University of Rochester

EVENT: Lectures with Tea Favor Personal Interests of Five Speakers

September 14, 2004

University of Rochester faculty, the director of the Memorial Art Gallery, and a professor at Colgate Rochester Crozer Divinity School will reveal their special interests in a series of five lectures starting Sunday, Oct. 24.

Sponsored by the River Campus Libraries, Tea Talks will be held on Oct. 24, Nov. 21, Jan. 16, Feb. 6, and March 20 in the Welles-Brown Room of Rush Rhees Library on the University’s River Campus. In a casual atmosphere with tea and biscuits, the Sunday programs are free and open to the public. They begin at 2 p.m.

On Oct. 24, William Scott Green, professor of religion and Philip S. Bernstein Professor of Judaic Studies, will describe the latest archaeological research in Arezzo, Italy, where teams of students from the College have been working. Their efforts since 2002 complement and expand previous digs in Yodefat, an early Roman site in Israel. Green, who is dean of the College, is educational director at both archaeological sites.

Another topic with Rochester ties will be presented by Grant Holcomb, director of the Memorial Art Gallery, when he discusses “From Rochester to the Rhine: The Journey of Billy Pilgrim” at 2 p.m. Nov. 21. He will examine the life of Brighton native Edward J. Crone, Jr., who died in a German prison camp in 1945. Crone was a friend of writer Kurt Vonnegut and was the inspiration for the character of Billy Pilgrim in Vonnegut’s novel Slaughterhouse-Five.

Recognized for excellence in both science and teaching, Alfred Clark, Jr., professor of mechanical engineering, mathematics, and biomedical engineering, will present an anecdotal saga of how the personal computational tool of engineers and scientists has changed dramatically in less than 50 years. He will speak at 2 p.m. Jan. 16 on “From Slide Rule to Laptop.” Clark also will give examples of technology now available in college classrooms to teach future scientists. Clark’s skill as a teacher has earned him recognition as the New York State professor of the year in 1994, and as a recipient of the Goergen Award for Distinguished Achievement and Artistry in Undergraduate Teaching at the College.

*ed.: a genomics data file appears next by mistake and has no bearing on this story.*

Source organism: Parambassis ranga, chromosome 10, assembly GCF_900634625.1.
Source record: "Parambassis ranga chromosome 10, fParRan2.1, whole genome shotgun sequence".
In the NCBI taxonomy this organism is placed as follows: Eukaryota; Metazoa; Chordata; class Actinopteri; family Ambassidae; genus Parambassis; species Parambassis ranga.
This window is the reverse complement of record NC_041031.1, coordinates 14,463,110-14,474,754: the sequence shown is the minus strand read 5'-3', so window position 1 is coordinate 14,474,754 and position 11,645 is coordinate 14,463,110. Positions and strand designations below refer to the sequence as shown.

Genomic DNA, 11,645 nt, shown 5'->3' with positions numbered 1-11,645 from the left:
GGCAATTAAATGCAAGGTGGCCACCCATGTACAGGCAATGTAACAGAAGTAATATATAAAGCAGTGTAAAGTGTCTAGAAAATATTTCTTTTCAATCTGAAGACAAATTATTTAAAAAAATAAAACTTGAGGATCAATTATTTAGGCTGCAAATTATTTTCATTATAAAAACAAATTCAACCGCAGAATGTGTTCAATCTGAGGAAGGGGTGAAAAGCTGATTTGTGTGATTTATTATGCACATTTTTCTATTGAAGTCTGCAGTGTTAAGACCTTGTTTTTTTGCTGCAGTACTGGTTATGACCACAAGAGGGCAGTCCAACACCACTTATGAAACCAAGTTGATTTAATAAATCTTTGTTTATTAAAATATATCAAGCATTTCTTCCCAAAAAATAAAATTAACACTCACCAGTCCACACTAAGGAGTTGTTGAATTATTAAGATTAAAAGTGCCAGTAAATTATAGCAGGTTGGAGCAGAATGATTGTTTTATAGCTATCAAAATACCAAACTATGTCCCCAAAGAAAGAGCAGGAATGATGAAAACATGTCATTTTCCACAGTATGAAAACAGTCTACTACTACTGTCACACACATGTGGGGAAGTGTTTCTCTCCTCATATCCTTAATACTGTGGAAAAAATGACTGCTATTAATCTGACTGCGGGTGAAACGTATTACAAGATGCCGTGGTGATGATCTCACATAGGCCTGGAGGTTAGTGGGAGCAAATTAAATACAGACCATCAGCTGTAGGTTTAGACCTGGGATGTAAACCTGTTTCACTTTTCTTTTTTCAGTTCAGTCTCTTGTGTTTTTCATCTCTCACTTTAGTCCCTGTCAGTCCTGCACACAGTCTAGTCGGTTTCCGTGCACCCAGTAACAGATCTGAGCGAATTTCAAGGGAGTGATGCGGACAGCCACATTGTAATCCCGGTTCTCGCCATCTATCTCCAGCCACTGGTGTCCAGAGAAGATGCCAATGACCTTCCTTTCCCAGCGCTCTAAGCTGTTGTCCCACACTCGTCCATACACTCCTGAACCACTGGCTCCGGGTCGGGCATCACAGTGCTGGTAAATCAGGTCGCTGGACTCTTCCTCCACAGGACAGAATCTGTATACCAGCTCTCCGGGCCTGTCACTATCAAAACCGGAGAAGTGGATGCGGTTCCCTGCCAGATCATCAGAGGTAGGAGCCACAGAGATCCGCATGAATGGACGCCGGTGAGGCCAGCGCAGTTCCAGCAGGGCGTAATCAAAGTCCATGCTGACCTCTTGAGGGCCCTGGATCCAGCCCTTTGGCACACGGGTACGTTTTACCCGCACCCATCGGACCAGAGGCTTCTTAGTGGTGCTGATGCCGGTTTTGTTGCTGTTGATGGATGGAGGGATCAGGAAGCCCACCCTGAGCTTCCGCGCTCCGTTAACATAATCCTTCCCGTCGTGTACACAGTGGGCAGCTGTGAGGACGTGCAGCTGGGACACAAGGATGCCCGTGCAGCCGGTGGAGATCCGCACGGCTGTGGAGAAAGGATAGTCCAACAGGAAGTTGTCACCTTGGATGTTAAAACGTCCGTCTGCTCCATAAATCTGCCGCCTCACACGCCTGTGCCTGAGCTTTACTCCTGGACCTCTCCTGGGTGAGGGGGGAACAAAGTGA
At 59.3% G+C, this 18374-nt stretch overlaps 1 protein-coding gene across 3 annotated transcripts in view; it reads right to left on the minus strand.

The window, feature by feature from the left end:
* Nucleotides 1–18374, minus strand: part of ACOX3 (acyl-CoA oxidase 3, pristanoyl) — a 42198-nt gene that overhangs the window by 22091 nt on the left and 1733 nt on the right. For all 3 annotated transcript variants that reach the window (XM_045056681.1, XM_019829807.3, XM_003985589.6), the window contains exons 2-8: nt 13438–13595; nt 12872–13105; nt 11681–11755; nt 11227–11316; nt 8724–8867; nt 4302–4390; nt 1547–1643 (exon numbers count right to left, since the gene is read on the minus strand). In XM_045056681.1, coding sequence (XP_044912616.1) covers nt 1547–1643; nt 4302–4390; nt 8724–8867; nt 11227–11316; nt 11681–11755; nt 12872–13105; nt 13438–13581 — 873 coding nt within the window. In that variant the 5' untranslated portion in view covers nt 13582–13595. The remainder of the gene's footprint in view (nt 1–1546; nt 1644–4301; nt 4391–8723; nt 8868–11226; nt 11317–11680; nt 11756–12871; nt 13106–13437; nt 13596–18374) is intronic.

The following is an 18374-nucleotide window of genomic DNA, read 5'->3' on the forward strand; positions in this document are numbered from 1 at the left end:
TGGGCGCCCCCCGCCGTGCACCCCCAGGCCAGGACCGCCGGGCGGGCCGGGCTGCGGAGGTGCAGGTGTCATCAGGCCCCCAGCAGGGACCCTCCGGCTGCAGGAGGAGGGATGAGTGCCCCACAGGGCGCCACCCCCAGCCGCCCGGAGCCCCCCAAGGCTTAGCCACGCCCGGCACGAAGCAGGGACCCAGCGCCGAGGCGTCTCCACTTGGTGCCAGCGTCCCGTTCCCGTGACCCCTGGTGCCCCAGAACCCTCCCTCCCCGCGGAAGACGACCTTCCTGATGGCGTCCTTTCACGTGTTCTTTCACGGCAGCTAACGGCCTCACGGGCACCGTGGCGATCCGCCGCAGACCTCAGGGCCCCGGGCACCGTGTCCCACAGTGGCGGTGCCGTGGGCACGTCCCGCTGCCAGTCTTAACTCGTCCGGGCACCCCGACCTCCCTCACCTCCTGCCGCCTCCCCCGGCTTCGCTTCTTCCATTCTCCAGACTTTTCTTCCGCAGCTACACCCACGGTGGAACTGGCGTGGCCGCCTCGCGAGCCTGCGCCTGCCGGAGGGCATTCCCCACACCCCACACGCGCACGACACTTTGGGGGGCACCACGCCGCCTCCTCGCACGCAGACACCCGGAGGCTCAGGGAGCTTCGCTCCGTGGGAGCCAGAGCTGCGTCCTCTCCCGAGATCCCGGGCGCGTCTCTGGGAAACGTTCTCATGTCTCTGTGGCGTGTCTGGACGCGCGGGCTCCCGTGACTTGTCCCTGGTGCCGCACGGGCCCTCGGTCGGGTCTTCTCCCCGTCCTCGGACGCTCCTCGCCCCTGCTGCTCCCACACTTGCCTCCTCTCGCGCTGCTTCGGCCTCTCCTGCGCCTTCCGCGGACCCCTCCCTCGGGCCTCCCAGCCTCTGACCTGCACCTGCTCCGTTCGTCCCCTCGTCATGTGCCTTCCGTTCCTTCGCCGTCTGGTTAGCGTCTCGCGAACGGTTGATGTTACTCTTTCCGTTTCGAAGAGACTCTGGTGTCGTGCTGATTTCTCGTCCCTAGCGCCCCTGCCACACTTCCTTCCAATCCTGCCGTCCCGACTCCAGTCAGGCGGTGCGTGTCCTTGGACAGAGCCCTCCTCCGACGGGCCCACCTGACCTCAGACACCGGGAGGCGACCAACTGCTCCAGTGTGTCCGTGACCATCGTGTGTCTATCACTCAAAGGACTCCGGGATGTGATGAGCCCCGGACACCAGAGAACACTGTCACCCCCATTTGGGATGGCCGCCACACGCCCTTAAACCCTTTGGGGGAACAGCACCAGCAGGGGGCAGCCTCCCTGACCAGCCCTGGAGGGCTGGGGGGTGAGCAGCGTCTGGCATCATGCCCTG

John H. Thomas, professor of mechanical and aerospace sciences and of astronomy, will delve into the subject of surface activity on the Sun at 2 p.m. Feb. 6. At a time of year when sunlight is sparse, Thomas will describe the magnetic workings of the Sun and other stars, including how sunspots form and how a star’s magnetic field develops and evolves. This fall, he is conducting research as a senior visiting fellow at the Isaac Newton Institute for Mathematical Sciences at the University of Cambridge, England.

The final speaker in the Tea Talks series will be Kenneth Cauthen, the John Price Crozer Griffith Professor Emeritus of Theology at Colgate Rochester Crozer Divinity School, at 2 p.m. March 20. He will talk about themes from his 2003 book, I Don’t Care What the Bible Says: An Interpretation of the South, with its examination of race, class, and culture and the complex relationships among them. Cauthen is the author of 18 books, including The Impact of American Religious Liberalism, which has been the standard text in the field.

For more information about Tea Talks, contact (585) 275-4461.